Figure 7

Activation of c-Jun N terminal kinase (JNK) signaling pathway. Proteins extracted from the ischemic hemisphere of wild type and MCPIP1 knockout mice undergoing ischemia 30 min followed by 30 and 90 min reperfusion separately. The samples were subjected to Western blot analysis with antibodies as indicated. (A) A representative western blot shows protein levels of JNK phosphorylation. (B) Densitometric analysis was used to quantify p-JNK protein levels versus total JNK in 3 independent western blots and the data are expressed as the normalized folds with respect to sham. Values represent mean ± SD, *p < 0.05 versus sham-treated control. (C) A representative western blot shows protein levels of c-jun phosphorylation. (D) Densitometric analysis was used to quantify p-c-cun protein levels versus total c-jun in 3 independent western blots and the data are expressed as the normalized folds with respect to sham. Values represent mean ± SD, *p < 0.05 versus sham-treated control.

Knocking out MCPIP1 increases proinflammatory cytokines via JNK signaling cascade

We determined whether the increased proinflammatory cytokine production is mediated via JNK and c-jun signaling pathway. We performed specific JNK inhibition experiments in vivo with JNK inhibitor SP600125 in MCPIP1 knock out mice after MCAO. MCPIP1 knock out mice received the JNK inhibitor SP600125 (15 mg/kg) before 60 min of transient focal ischemia. SP600125 treatment caused a significant decrease in the levels of both JNK and c-jun phosphorylation (Figure 8A, B, C, D) and the expression of proinflammatory cytokines measured at 12 h and 24 h after MCAO compared with vehicle group (Figure 8E). These results support the hypothesis that activation of JNK signaling may be an integral component of the mechanism underlying the excessive generation of proinflammatory cytokines after ischemic brain injury.
Figure 8

JNK signaling plays a critical role in proinflammatory cytokines production. MCPIP1 knockout mice were treated with SP600125 (15 mg/kg, iv) 60 min prior to MCAO and proteins extracted from the ischemic hemisphere of MCPIP1 knockout mice undergoing ischemia 30 min followed by 30 and 90 min reperfusion separately. (A) A representative western blot shows protein levels of JNK phosphorylation. (B) Densitometric analysis was used to quantify p-JNK protein levels versus total JNK in 3 independent western blots and the data are expressed as the normalized folds with respect to sham. Values represent mean ± SD, *p < 0.05 versus sham-treated control. (C) A representative western blot shows protein levels of c-jun phosphorylation. (D) Densitometric analysis was used to quantify p-c-cun protein levels versus total JNK as the loading control in 3 independent western blots and the data are expressed as the normalized folds with respect to sham. Values represent mean ± SD, *p < 0.05 versus sham-treated control. (E) The expression of proinflammatory cytokines was determined at 12 h and 24 h after MCAO and inhibition of JNK activation significantly reduced mRNA levels of TNFα and IL-1β in the ischemic hemisphere of MCPIP1 knockout mice undergoing MCAO. Values represent mean ± SD,* p < 0.05 versus sham group. n = 5 per group.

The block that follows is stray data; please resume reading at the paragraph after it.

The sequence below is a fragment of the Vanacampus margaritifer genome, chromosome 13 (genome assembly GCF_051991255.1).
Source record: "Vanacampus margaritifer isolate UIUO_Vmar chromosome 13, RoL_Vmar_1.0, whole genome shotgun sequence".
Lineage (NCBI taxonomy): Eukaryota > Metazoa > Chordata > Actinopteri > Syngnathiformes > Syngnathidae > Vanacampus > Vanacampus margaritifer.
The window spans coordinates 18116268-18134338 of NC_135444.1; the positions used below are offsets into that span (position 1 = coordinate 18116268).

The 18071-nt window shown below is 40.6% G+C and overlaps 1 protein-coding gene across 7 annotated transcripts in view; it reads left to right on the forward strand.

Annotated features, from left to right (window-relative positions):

Discussion

It is becoming increasingly clear that inflammation and innate immune response play an important role in the brain injury after ischemic stroke [26, 27]. Inflammatory mechanisms that are activated within hours after brain ischemia represent a key target for stroke intervention. Although it has been known that LPS preconditioning can induce significant tolerance to ischemic brain injury and inhibit inflammatory responses such as activation of microglia, brain neutrophil infiltration and proinflammatory cytokine generation, the molecular mechanisms that contribute to brain ischemia tolerance by LPS preconditioning are not well-understood. The present study is the first to examine the role of MCPIP1 in acute cerebral ischemia. We found that MCPIP1 can be significantly induced in human and mouse microglia and mouse brain with LPS stimulus or preconditioning and that MCPIP1 gene expression significantly increased in mouse brain after MCAO. These findings are consistent with the significance of inflammatory processes contributing to the brain damage in ischemic stroke [26] and the anti-inflammatory properties of MCPIP1 [16, 17]. Similarly we also found the upregulation of MCPIP1 in cultured mice astrocytes following LPS stimulation (data not shown) and activated astrocytes also play an important role in neuroinflammation [28]. Thus, we conclude that MCPIP1 is involved in LPS preconditioning-induced ischemic stroke tolerance by its anti-inflammatory activities and MCPIP1 may play an important role against ischemic brain injury. Consistent with other reports [7, 12] we found that a small dose of LPS given systemically confers protection against ischemia in mouse brain with respect to infarct volume. More interestingly, we found that there was loss of LPS-induced ischemic stroke tolerance by MCPIP1 deficiency. There was much larger ischemic brain infarct area in MCPIP1 deficient mice compared to the wild type. Higher mortality in MCPIP1 knockout mice subjected to focal brain ischemia/reperfusion injury compared with wild type indicated that MCPIP1 deficient mice is more sensitive to ischemic brain injury than wild type. This result was not due to the possible general physiological weakness of MCPIP1 knockout mice to resist stress of surgery as mortality of sham group of MCPIP1 knockout mice was much less than the animals subjected to ischemic injury.